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iPad falls short on cloud integration

Apple urgently needs to improve its strategy on the cloud. The iPad and the iPhone are perfect smart terminals for cloud computing. At some level Apple knows this, as it was pushing a MobileMe discount with iPads this weekend. But when you get your hands on an iPad, you realize that Apple missed a real opportunity for deep integration with its cloud offerings.

iPad CoverageI've been a MobileMe user for a little while, since the transition from .Mac, and I like how it is integrated with OS X setup. On the iPhone, I love the over-the-air syncing of my bookmarks, contacts and calendar. I had expectations that the iPad would take this a step further.

However, the iPad is no more advanced than the iPhone in its cloud integration. I would have loved to have switched on the iPad, keyed in my MobileMe login, and automatically had my email, browser bookmarks, calendar and contacts set up for me, as well as the ability to load in ebooks through my iDisk, and have my photo galleries available.

Instead I was forced through the painfully overloaded iTunes application, and had to tether my device via USB to get all of my content on it. Setting things up was a crazy dance involving configuration in both iTunes and in the iPad's settings panel. To make matters worse, the iPad doesn't want to charge over USB. This means I need to plug it in twice: once to the charger, and then somewhere else to sync. Decent cloud access would have mitigated this a little.

I was genuinely surprised that the iWork and Photo applications for the iPad don't have built-in support for MobileMe. Email appears the be the only generally universal way of getting things out of the iPad.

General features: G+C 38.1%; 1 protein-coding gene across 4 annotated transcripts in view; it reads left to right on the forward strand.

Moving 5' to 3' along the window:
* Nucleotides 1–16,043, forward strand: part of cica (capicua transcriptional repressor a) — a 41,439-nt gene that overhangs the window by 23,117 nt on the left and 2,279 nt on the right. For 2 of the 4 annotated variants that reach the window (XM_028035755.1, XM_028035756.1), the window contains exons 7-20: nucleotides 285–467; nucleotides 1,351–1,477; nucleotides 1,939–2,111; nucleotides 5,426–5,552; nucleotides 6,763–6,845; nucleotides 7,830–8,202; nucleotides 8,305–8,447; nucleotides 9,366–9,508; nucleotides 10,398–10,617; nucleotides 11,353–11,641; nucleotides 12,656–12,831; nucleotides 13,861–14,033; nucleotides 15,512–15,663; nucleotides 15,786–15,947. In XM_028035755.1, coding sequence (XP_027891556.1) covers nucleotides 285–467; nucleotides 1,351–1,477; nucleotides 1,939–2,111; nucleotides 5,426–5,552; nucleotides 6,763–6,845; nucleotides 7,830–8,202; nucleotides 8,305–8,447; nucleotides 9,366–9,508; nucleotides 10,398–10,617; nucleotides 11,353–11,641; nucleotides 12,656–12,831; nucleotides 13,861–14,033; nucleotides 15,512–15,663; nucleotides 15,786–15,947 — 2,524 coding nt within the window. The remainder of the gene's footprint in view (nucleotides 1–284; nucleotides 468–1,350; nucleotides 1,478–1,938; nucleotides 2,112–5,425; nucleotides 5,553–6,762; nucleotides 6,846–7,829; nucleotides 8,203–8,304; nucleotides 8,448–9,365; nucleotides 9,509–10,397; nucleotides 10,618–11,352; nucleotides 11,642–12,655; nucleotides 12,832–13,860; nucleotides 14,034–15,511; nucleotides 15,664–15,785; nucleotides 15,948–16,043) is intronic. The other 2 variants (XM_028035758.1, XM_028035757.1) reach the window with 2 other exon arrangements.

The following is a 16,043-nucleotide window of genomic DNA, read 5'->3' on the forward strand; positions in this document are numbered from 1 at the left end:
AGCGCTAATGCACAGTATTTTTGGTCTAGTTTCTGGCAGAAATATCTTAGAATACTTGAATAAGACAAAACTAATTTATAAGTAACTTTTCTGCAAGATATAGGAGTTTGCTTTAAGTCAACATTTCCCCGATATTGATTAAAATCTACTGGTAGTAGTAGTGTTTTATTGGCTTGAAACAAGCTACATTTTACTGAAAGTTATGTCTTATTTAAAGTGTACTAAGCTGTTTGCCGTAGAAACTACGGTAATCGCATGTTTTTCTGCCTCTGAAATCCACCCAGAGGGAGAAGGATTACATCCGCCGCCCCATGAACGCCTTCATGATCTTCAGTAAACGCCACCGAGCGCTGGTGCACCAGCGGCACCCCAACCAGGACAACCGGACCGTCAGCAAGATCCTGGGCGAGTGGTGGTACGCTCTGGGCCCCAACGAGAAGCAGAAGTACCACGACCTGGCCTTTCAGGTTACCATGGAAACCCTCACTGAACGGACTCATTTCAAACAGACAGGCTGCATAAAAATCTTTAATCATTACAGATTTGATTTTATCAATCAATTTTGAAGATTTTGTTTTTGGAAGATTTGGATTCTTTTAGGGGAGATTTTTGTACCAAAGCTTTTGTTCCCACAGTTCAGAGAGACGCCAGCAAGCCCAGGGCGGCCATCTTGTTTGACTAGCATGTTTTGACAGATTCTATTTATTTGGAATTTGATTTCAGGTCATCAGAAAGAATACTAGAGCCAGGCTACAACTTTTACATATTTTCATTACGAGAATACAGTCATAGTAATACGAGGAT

Both OS X and Ubuntu offer me a much more pleasant out-of-box setup experience for connecting and synchronizing with cloud services. I suspect that because the iPad is divided up into little silos for each application, and iPhone OS doesn't offer any general notion of cloud services, it can only be this way for now.

I am hoping for a future where all I need to supply a device with is my identity, and everything else falls into place. This doesn't even have to be me trusting in a third-party cloud: there's no reason similar mechanisms couldn't be used privately in a home network setting.

I think the iPad is an amazing piece of hardware, and the most pleasant web browsing experience available. It is still very much a 1.0 device though, and its best days certainly lie ahead of it. I hope part of that improvement is a simple story for synchronization and cloud access.

Somewhat to my surprise, I'm equally as excited about the upcoming Ubuntu 10.04 (Lucid) release for netbooks as I am by the iPad. The iPad is not yet a netbook-killer.

Don't be the product, buy the product!

Schweinderl